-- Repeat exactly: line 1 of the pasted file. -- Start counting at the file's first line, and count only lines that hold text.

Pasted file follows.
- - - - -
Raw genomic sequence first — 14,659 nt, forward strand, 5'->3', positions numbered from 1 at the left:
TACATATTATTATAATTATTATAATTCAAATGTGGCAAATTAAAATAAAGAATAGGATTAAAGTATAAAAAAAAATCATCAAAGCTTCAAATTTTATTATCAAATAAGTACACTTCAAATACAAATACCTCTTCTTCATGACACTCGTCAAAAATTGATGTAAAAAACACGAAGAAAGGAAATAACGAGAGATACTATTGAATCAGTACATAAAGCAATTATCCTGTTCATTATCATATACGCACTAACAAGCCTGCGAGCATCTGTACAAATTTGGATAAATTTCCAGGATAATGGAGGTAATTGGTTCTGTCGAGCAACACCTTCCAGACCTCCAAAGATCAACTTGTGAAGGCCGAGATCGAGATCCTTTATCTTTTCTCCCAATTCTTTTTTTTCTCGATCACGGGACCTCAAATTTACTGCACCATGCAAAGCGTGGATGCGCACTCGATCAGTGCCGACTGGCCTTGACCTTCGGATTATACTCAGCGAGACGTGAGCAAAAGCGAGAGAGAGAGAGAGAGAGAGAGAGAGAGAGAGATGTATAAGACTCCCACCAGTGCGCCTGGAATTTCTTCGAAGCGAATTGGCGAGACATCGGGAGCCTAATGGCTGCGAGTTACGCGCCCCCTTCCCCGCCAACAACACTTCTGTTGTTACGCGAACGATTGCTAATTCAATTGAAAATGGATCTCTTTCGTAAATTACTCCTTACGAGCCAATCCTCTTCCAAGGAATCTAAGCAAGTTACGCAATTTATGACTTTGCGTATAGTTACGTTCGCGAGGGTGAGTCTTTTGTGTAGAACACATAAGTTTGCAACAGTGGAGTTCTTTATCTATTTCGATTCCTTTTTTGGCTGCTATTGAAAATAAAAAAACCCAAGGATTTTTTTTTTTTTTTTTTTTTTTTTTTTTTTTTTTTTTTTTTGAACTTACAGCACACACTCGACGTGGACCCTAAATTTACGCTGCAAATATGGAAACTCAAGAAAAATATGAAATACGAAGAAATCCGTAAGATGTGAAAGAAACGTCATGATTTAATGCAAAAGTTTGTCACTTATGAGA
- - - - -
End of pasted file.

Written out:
Raw genomic sequence first — 14,659 nt, forward strand, 5'->3', positions numbered from 1 at the left: